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More from @DrTomFrieden

9 Jan
Covid Epi Weekly: Humanity vs Virus – the Virus is Winning

Perfect storm: 1. Uncontrolled spread in most of US, 2. Slow vaccine rollout, 3. Worrisome mutations increase transmissibility and could undermine diagnostic testing, antibody treatment and vaccine efficacy.

A misleading narrative suggests that uncontrolled spread of Covid shows that public health measures don’t work. The plain truth: most places didn’t stick with the program long enough to get cases to a manageable level and now masking and distancing aren’t being done reliably. 2/
So yes, if you don’t use masks correctly and consistently, they don’t work. And vaccines don't work if people don’t take them. CDC data getting ever more available and useful; Covid Tracking Project remains invaluable. bit.ly/3q2jAMm 3/
Read 30 tweets
4 Jan
Which places have done the best job of protecting people from Covid? A thread.
Best at early action: TAIWAN. Quickly halted flights, quarantined travelers, implemented widespread testing, and quadrupled face mask production within a month. The US now has more cases and deaths every 5 minutes than Taiwan has had to date.
Best at learning from recent epidemics: LIBERIA. Hit hard by Ebola in 2014, Liberia was one of the first countries to screen for Covid at airports and implement comprehensive control measures, including rapid testing, complete contact tracing, and effective quarantine.
Read 10 tweets
19 Dec 20
Covid Epi Weekly: First Sighting of Vaccine-Induced Immunity

Imagine: You’ve been on a dangerous sea voyage. One of 200 people >65 have died. Safe land is sighted in the distance. Everyone on board must do everything possible to reduce deaths until safe harbor is reached. 1/17
A tale of two realities. Worst spread in US since pandemic started. Highest case, hospitalization, and death rates. Continuing high levels of spread. And at the same time, the most hope we’ve had for a beginning of the end, with highly effective, safe vaccines rolling out. 2/17
First, the epi. GREAT that CDC and HHS have finally been allowed to release — TODAY!!! — some of the information they have. This belongs to the public, not, dammit, to anyone in Washington. The headline says it all ... but 10 months too late. beta.healthdata.gov/download/gqxm-… 3/17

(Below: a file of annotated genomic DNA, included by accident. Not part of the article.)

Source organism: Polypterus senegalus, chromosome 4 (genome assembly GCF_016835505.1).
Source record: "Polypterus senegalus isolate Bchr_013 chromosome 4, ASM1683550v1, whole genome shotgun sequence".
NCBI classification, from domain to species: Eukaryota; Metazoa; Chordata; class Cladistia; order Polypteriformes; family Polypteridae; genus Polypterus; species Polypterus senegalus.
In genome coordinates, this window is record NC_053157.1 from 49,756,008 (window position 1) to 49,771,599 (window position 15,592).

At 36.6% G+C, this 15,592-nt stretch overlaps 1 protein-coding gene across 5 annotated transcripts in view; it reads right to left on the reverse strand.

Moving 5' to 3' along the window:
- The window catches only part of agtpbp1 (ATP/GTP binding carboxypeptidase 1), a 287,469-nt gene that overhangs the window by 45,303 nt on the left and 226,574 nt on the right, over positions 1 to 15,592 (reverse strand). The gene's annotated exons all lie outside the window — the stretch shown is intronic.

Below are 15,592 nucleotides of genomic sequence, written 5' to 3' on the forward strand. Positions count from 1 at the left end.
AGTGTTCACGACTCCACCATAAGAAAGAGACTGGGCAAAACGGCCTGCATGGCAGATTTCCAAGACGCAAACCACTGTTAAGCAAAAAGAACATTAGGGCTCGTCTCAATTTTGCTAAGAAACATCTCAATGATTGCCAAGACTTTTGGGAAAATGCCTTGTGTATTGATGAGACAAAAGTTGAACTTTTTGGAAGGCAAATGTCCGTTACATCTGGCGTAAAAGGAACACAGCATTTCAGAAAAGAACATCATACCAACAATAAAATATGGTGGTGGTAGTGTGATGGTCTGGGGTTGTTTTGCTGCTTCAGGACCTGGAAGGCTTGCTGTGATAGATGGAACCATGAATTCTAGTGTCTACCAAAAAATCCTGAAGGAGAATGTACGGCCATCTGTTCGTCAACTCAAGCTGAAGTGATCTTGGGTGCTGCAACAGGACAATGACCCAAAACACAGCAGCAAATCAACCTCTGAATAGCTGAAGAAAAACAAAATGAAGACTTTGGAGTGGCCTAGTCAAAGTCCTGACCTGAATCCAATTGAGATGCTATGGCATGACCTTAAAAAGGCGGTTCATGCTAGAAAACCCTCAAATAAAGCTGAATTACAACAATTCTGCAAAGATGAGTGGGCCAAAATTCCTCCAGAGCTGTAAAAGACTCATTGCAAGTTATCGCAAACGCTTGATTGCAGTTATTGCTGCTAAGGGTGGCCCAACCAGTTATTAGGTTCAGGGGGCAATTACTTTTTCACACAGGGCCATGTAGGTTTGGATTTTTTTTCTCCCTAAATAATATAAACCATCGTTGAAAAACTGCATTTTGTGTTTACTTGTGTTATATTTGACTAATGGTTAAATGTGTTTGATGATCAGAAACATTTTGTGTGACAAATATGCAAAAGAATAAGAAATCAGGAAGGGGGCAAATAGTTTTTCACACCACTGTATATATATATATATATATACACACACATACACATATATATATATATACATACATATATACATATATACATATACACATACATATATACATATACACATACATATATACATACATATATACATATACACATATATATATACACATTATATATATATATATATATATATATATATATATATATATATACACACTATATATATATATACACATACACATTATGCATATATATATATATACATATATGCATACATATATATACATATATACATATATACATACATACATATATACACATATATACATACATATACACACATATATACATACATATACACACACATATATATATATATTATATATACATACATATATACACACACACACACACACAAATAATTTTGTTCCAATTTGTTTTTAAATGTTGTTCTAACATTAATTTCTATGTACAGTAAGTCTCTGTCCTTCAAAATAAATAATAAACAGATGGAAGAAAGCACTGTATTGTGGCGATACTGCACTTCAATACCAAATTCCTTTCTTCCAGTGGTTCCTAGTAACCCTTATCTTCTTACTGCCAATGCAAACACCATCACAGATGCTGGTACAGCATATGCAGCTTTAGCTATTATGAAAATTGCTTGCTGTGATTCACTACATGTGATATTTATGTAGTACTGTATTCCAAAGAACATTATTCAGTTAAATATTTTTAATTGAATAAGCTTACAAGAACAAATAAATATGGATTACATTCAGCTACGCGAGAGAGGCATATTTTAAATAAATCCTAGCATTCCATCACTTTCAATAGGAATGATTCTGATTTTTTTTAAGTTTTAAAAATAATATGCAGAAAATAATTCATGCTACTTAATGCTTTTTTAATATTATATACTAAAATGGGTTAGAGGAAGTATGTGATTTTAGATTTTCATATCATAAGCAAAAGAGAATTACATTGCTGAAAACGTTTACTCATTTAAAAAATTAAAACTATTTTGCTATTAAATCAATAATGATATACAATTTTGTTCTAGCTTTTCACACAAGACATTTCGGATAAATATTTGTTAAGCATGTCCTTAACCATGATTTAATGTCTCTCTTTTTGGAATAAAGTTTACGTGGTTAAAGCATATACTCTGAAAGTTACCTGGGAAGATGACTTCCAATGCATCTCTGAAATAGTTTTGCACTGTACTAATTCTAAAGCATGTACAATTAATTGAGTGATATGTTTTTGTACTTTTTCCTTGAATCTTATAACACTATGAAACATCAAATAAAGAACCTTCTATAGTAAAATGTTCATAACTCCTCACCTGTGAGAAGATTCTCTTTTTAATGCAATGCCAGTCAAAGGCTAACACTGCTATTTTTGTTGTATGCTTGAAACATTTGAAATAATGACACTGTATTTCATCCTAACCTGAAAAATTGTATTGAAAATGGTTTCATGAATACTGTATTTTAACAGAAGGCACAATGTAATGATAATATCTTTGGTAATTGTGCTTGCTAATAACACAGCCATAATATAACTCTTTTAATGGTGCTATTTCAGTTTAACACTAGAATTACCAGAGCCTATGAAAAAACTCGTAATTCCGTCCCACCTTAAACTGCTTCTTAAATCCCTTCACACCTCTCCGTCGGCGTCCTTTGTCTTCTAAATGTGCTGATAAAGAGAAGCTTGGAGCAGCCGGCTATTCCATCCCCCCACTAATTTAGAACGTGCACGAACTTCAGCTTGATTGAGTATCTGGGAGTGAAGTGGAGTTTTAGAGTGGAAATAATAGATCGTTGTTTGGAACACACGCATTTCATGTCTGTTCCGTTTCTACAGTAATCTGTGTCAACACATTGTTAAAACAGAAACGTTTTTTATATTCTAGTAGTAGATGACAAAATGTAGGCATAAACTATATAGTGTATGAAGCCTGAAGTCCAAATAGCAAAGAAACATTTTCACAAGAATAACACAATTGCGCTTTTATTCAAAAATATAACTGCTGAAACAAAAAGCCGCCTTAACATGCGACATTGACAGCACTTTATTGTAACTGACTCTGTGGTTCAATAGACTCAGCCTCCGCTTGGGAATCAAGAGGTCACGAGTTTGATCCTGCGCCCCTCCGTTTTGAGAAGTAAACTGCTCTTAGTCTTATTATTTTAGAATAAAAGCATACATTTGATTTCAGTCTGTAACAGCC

Read 18 tweets
12 Dec 20
Covid Epi Weekly: A Week of Great Progress for Vaccines…But Also, Unfortunately, for the Virus

Encouraging vaccine news but deeply discouraging lack of action to stop pandemic. Coming weeks will be devastating but numbness to suffering is spreading as rapidly as the virus.1/10
First the good news. Good transparency about vaccines; data about as good as could be. Highly effective including for older people (tho few frail elderly included), and against severe infection. No serious adverse events - but need to track for this when millions vaccinated. 2/10
The road to immunity through vaccination will be bumpy. Production, supply, distribution, uptake, possible adverse events - all huge challenges. New vaccines will likely be approved in the New Year. An enormous challenge, but if the communication is done well, can succeed. 3/10
Read 10 tweets
10 Dec 20
Tens of thousands of people have already been vaccinated as part of Covid clinical trials. We haven't seen any significant safety concerns so far, and the FDA just gave an emergency approval for the Pfizer vaccine. Let's talk more about vaccine safety. 1/
An independent committee conducts their own analysis of clinical trial data for all vaccine candidates. Covid vaccines are no exception, and this week the committee released its analysis of the Pfizer vaccine. Vaccine efficacy in preventing Covid after two doses was 95%. 2/
After the second shot, most people in the clinical trial had headache and fatigue and 10-15% felt feverish; this went away within a day or so, and is a sign the vaccine is working. No serious adverse reactions have been identified. 3/
Read 8 tweets
5 Dec 20
Covid Epi Weekly: Public Health Waking Up From Politics-Induced Coma

Cases, hospitalizations, deaths worsening. Vaccination coming - let’s make sure as many of us as possible live to see that day. We must double down on protection protocols. Together, we’re stronger and safer.1/
Highest case, hospitalization rates in US ever. Cases cresting in much of midwest, still very high. Some of decrease in past week: less testing/care over holiday. My father, who ran intensive care units, commented: “Only very sick people come in on Thanksgiving and Christmas.” 2/
Cresting doesn't mean low. “Lower”: “sky high but not quite as sky high”. Stunning: more than 1 in 3 people in S Dakota infected. By Jan 20, if it were a country, it would have highest death rate in world: ~1 of every 60 people over age 70 killed by this preventable infection. 3/
Read 17 tweets